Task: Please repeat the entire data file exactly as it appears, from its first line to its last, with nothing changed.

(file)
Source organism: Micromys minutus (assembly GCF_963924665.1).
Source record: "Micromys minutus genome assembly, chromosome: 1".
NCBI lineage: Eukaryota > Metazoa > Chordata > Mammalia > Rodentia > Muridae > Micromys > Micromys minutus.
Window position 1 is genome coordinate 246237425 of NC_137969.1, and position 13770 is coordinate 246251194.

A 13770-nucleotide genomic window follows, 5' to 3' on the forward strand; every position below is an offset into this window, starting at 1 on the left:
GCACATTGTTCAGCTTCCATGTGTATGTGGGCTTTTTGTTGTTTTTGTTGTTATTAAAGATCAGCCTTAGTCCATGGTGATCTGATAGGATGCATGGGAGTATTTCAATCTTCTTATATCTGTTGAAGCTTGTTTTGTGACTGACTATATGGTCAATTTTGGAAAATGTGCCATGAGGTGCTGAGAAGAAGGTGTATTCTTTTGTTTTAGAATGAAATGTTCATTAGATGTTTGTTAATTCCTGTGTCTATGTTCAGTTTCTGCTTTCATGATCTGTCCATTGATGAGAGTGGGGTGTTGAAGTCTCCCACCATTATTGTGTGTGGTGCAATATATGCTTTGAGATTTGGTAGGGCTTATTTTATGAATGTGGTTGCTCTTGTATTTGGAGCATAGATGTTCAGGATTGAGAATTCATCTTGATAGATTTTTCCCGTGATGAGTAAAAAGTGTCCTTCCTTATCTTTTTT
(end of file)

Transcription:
Source organism: Micromys minutus (assembly GCF_963924665.1).
Source record: "Micromys minutus genome assembly, chromosome: 1".
NCBI lineage: Eukaryota > Metazoa > Chordata > Mammalia > Rodentia > Muridae > Micromys > Micromys minutus.
Window position 1 is genome coordinate 246237425 of NC_137969.1, and position 13770 is coordinate 246251194.

A 13770-nucleotide genomic window follows, 5' to 3' on the forward strand; every position below is an offset into this window, starting at 1 on the left:
GCACATTGTTCAGCTTCCATGTGTATGTGGGCTTTTTGTTGTTTTTGTTGTTATTAAAGATCAGCCTTAGTCCATGGTGATCTGATAGGATGCATGGGAGTATTTCAATCTTCTTATATCTGTTGAAGCTTGTTTTGTGACTGACTATATGGTCAATTTTGGAAAATGTGCCATGAGGTGCTGAGAAGAAGGTGTATTCTTTTGTTTTAGAATGAAATGTTCATTAGATGTTTGTTAATTCCTGTGTCTATGTTCAGTTTCTGCTTTCATGATCTGTCCATTGATGAGAGTGGGGTGTTGAAGTCTCCCACCATTATTGTGTGTGGTGCAATATATGCTTTGAGATTTGGTAGGGCTTATTTTATGAATGTGGTTGCTCTTGTATTTGGAGCATAGATGTTCAGGATTGAGAATTCATCTTGATAGATTTTTCCCGTGATGAGTAAAAAGTGTCCTTCCTTATCTTTTTT